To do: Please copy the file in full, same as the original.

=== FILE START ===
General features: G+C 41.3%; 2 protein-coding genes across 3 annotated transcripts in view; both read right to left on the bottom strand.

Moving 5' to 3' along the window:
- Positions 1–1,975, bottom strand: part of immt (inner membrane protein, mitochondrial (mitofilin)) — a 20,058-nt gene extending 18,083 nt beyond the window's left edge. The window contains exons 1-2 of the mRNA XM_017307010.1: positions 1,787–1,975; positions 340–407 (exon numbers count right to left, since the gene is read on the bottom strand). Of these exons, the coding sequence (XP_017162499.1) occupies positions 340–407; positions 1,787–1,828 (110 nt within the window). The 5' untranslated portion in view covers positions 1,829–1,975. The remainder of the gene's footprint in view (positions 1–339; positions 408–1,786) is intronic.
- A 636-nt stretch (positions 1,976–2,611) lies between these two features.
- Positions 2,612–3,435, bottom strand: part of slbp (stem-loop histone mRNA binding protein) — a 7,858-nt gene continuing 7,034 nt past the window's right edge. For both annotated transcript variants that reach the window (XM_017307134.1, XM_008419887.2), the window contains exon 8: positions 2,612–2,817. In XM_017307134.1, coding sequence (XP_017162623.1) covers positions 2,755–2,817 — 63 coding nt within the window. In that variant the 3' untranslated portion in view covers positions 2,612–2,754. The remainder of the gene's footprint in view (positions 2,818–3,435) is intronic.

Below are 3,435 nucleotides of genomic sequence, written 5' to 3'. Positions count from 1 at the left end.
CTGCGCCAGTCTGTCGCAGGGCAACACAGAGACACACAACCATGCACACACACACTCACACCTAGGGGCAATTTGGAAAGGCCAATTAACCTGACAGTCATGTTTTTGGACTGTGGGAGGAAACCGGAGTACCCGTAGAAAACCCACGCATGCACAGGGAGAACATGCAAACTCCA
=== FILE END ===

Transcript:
General features: G+C 41.3%; 2 protein-coding genes across 3 annotated transcripts in view; both read right to left on the bottom strand.

Moving 5' to 3' along the window:
- Positions 1–1,975, bottom strand: part of immt (inner membrane protein, mitochondrial (mitofilin)) — a 20,058-nt gene extending 18,083 nt beyond the window's left edge. The window contains exons 1-2 of the mRNA XM_017307010.1: positions 1,787–1,975; positions 340–407 (exon numbers count right to left, since the gene is read on the bottom strand). Of these exons, the coding sequence (XP_017162499.1) occupies positions 340–407; positions 1,787–1,828 (110 nt within the window). The 5' untranslated portion in view covers positions 1,829–1,975. The remainder of the gene's footprint in view (positions 1–339; positions 408–1,786) is intronic.
- A 636-nt stretch (positions 1,976–2,611) lies between these two features.
- Positions 2,612–3,435, bottom strand: part of slbp (stem-loop histone mRNA binding protein) — a 7,858-nt gene continuing 7,034 nt past the window's right edge. For both annotated transcript variants that reach the window (XM_017307134.1, XM_008419887.2), the window contains exon 8: positions 2,612–2,817. In XM_017307134.1, coding sequence (XP_017162623.1) covers positions 2,755–2,817 — 63 coding nt within the window. In that variant the 3' untranslated portion in view covers positions 2,612–2,754. The remainder of the gene's footprint in view (positions 2,818–3,435) is intronic.

Below are 3,435 nucleotides of genomic sequence, written 5' to 3'. Positions count from 1 at the left end.
CTGCGCCAGTCTGTCGCAGGGCAACACAGAGACACACAACCATGCACACACACACTCACACCTAGGGGCAATTTGGAAAGGCCAATTAACCTGACAGTCATGTTTTTGGACTGTGGGAGGAAACCGGAGTACCCGTAGAAAACCCACGCATGCACAGGGAGAACATGCAAACTCCA